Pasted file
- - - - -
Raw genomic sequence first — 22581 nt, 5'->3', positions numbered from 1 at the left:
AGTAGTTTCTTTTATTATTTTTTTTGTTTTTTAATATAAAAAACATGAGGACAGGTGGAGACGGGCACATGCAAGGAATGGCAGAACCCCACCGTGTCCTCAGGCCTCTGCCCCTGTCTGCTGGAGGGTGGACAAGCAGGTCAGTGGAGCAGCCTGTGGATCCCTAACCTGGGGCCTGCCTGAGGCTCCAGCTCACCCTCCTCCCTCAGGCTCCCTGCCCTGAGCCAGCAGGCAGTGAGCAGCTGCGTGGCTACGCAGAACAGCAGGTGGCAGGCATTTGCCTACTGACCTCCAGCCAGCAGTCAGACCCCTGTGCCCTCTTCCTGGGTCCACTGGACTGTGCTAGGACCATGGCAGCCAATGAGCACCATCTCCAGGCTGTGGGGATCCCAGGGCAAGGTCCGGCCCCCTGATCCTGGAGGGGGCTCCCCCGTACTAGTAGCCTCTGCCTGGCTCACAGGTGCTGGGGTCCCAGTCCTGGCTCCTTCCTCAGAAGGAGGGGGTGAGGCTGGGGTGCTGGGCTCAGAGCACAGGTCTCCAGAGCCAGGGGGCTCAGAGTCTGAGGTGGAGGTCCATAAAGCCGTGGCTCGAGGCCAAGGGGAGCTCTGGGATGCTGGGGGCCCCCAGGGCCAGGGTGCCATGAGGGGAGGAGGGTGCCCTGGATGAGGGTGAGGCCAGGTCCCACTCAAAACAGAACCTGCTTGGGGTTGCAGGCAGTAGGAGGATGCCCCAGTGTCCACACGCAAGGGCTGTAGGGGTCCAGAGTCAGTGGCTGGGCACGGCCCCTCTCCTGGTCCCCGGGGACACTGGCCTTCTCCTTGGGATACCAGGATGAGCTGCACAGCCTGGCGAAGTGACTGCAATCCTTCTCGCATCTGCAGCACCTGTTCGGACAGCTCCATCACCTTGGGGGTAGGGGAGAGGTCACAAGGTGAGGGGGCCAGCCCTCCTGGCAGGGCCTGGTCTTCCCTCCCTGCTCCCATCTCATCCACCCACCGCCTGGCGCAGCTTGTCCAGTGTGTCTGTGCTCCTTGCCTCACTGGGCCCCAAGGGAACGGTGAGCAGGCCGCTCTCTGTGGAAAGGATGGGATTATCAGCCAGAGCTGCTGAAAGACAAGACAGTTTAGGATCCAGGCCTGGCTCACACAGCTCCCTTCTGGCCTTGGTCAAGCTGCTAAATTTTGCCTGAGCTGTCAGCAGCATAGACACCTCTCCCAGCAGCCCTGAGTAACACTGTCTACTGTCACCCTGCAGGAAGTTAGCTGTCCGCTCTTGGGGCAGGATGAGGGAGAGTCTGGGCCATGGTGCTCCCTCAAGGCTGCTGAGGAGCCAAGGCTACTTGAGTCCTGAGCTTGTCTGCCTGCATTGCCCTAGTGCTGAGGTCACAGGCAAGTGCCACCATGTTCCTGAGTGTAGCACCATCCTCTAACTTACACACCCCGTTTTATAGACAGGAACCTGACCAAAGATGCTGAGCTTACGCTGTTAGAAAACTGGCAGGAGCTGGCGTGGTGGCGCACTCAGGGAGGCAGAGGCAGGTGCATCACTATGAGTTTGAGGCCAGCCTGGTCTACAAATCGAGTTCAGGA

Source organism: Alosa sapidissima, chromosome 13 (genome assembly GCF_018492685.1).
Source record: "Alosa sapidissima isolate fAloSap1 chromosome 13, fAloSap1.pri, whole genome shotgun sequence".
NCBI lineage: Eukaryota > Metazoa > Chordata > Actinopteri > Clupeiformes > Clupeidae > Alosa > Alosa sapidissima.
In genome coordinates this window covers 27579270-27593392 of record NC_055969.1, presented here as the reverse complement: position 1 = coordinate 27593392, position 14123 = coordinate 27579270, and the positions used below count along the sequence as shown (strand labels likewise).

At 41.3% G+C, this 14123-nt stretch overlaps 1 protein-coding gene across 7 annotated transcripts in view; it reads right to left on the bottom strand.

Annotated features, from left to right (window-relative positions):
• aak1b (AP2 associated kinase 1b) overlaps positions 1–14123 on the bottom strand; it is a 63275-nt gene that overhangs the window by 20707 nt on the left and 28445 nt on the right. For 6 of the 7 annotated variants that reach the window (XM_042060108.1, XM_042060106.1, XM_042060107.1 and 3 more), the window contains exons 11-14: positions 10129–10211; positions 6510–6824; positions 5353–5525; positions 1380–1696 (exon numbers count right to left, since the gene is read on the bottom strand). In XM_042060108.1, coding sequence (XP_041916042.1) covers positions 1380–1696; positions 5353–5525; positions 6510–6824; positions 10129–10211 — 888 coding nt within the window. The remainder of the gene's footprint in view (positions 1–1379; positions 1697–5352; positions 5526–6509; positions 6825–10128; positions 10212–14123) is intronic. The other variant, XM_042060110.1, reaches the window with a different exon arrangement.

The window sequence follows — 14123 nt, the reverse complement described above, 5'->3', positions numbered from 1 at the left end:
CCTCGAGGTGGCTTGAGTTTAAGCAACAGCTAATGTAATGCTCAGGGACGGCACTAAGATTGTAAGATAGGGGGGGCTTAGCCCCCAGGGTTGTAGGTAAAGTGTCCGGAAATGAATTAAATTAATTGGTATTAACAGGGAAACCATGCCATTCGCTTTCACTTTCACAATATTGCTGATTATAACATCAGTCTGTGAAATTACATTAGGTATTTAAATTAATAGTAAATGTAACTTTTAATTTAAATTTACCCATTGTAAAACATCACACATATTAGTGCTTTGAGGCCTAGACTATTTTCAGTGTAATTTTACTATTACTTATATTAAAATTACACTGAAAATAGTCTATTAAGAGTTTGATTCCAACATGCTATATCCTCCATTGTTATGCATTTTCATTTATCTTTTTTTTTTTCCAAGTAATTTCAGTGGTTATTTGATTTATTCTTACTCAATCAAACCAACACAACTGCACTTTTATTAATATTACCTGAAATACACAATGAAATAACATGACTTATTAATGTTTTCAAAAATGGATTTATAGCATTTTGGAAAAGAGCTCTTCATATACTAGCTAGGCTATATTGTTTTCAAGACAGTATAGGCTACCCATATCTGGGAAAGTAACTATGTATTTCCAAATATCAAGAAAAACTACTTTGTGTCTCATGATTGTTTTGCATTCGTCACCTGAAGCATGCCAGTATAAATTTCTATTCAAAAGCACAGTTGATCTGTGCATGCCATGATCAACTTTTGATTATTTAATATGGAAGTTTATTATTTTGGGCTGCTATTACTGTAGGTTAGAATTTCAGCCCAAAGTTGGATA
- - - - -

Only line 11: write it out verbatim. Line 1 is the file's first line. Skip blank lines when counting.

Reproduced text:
CCTCGAGGTGGCTTGAGTTTAAGCAACAGCTAATGTAATGCTCAGGGACGGCACTAAGATTGTAAGATAGGGGGGGCTTAGCCCCCAGGGTTGTAGGTAAAGTGTCCGGAAATGAATTAAATTAATTGGTATTAACAGGGAAACCATGCCATTCGCTTTCACTTTCACAATATTGCTGATTATAACATCAGTCTGTGAAATTACATTAGGTATTTAAATTAATAGTAAATGTAACTTTTAATTTAAATTTACCCATTGTAAAACATCACACATATTAGTGCTTTGAGGCCTAGACTATTTTCAGTGTAATTTTACTATTACTTATATTAAAATTACACTGAAAATAGTCTATTAAGAGTTTGATTCCAACATGCTATATCCTCCATTGTTATGCATTTTCATTTATCTTTTTTTTTTTCCAAGTAATTTCAGTGGTTATTTGATTTATTCTTACTCAATCAAACCAACACAACTGCACTTTTATTAATATTACCTGAAATACACAATGAAATAACATGACTTATTAATGTTTTCAAAAATGGATTTATAGCATTTTGGAAAAGAGCTCTTCATATACTAGCTAGGCTATATTGTTTTCAAGACAGTATAGGCTACCCATATCTGGGAAAGTAACTATGTATTTCCAAATATCAAGAAAAACTACTTTGTGTCTCATGATTGTTTTGCATTCGTCACCTGAAGCATGCCAGTATAAATTTCTATTCAAAAGCACAGTTGATCTGTGCATGCCATGATCAACTTTTGATTATTTAATATGGAAGTTTATTATTTTGGGCTGCTATTACTGTAGGTTAGAATTTCAGCCCAAAGTTGGATA